Model, author and environmental activist Summer Rayne Oakes has transformed her home into an urban garden, sharing her Brooklyn apartment with more than 1,000 houseplants. She tells us about her book, How To Make A Plant Love You.
What sparked your passion in the environment?
Living close to nature as a kid helped tremendously, as I had an endless fascination with the outdoors. Having parents that fostered, shared in, and supported my interests was also critical. When I went to university, my advisor, professors and mentors all helped continue to stimulate and encourage my pursuits.
I have friends, however, who didn’t always share the same interests in nature, so that understanding between us really made me analyze how I was talking about what I love. It made me get more creative with how I approached certain topics—some more sensitive or polarising than others—and I began to try to meet people where they were at in their understanding of our environment and their place in it.
What inspired you to move from a career in the field to inspiring others to connect with nature?
If someone looked at my CV, they would see a very non-linear, creative and non-conforming professional path. I’ve worked in so many different industries: fashion, beauty, food, media—and everything in between. To this day, I cannot give you a blueprint for how I’ve done what I’ve accomplished. The thread that connects it all, however, is my passion for the environment, so once you look at it from that lens, it all makes sense.
At the moment, I’m largely focusing on connecting people—particularly urban dwellers—back to nature through the beauty of plants and gardening. I consult on the topic and on the side I run a blog and YouTube channel called Homestead Brooklyn and Plant One On Me, respectively; an online audiovisual course on houseplant care called the Houseplant Masterclass; and have just published a book called How to Make a Plant Love You: Cultivate Green Space in Your Home & Heart. I love that I can tie my love of plants and my education into my professional pursuits.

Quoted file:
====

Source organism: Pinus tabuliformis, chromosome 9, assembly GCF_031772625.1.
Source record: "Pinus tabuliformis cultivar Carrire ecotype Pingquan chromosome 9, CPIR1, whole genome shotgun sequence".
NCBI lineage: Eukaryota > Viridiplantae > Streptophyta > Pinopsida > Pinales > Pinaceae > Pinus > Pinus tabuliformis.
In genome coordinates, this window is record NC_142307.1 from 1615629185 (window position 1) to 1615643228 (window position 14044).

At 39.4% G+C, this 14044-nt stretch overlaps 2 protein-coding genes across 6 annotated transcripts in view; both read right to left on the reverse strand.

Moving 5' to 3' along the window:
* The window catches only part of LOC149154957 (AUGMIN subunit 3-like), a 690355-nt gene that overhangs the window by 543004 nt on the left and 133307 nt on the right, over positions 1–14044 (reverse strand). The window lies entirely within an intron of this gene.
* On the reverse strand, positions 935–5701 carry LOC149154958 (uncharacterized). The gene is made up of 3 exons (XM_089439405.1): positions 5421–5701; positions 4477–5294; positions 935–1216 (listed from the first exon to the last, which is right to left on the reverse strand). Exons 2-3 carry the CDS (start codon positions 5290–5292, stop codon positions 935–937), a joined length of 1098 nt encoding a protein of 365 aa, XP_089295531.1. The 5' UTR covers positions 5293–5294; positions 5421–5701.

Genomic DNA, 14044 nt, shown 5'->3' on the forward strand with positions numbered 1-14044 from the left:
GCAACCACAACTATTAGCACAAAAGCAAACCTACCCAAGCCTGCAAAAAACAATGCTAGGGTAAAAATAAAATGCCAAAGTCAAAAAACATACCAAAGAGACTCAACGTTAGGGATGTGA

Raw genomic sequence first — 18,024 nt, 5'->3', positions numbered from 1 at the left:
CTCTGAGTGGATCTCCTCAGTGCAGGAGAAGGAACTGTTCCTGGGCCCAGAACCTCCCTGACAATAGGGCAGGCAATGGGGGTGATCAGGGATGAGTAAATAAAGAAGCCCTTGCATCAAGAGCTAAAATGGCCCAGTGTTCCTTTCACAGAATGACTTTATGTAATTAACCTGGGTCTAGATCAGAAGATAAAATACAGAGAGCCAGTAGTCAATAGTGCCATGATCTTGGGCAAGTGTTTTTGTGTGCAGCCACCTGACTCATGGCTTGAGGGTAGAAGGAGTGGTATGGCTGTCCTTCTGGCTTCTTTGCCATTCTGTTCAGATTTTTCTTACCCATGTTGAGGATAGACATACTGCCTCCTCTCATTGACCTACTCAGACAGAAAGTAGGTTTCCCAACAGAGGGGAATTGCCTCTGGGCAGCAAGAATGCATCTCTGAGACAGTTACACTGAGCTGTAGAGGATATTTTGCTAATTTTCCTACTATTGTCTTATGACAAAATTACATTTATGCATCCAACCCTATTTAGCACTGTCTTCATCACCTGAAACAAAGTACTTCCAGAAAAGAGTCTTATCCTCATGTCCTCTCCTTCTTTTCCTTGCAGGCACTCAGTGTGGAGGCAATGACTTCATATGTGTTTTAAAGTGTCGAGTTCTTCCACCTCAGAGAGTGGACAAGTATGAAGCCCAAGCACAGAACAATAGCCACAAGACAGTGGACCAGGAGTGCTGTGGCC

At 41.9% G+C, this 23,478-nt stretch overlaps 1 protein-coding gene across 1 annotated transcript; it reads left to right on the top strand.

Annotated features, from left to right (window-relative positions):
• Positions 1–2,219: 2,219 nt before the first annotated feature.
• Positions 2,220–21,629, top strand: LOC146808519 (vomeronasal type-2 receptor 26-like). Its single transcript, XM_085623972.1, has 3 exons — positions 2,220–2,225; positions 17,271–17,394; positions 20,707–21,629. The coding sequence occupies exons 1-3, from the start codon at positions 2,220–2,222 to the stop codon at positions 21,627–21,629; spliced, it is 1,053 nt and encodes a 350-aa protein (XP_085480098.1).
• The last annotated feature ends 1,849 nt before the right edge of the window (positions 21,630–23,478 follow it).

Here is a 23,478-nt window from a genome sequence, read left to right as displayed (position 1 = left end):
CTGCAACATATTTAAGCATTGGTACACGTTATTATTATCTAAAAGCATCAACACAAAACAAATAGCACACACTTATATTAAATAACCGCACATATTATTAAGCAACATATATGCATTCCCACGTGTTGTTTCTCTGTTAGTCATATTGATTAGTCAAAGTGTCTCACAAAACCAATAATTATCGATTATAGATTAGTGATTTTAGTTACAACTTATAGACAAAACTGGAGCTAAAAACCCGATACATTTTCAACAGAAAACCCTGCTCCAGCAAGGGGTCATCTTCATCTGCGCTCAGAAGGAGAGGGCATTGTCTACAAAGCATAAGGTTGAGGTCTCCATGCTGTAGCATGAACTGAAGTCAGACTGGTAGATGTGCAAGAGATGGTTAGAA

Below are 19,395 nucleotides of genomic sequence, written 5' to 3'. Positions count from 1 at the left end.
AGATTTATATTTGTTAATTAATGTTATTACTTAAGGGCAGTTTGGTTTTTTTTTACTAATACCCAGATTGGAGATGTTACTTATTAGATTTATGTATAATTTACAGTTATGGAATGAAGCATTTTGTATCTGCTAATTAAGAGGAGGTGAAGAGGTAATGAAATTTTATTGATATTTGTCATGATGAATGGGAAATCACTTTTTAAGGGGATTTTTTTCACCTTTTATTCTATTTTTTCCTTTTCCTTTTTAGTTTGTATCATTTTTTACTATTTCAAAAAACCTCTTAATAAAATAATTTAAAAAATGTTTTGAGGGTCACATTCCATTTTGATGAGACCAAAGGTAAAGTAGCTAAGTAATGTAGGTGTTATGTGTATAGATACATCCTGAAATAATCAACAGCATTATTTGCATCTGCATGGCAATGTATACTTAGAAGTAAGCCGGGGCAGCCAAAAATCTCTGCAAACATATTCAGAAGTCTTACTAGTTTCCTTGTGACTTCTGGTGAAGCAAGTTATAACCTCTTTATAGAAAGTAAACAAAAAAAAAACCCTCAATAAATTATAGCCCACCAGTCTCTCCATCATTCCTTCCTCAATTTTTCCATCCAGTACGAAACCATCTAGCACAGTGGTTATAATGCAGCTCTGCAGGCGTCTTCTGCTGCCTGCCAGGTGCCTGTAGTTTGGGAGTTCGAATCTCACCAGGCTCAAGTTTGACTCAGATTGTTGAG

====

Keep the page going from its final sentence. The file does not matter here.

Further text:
What was the inspiration behind the book, and what do you want readers to take away from it?
How to Make a Plant Love You is a bit more like a relationship guide to living with plants – connecting us to them on a deeper spiritual and philosophical level.
Houseplant sales are up 50% in the last three years. There are deeper psychological reasons for this than we realize. We need plants even more than we think. The act of caring for another living thing is an essential part of being human. It helps you get outside your head and live a more mindful, joyful life. For those of us who live in cities and far away from our families, caring for plants is the easiest way to step into the role of nurturer.
The book gives you tactics on how to get closer to plants. I share a mindfulness routine specifically designed to connect with plants outside your home, just walking through the city, along with meaningful rituals that will help you get the most out of the plants inside your apartment. On the practical side, I’ll teach you how to pick out the right plants for your home, and teach you the meta-skills of observation and patience, which will do so much more to make you a good plant parent than troubleshooting problems through Google.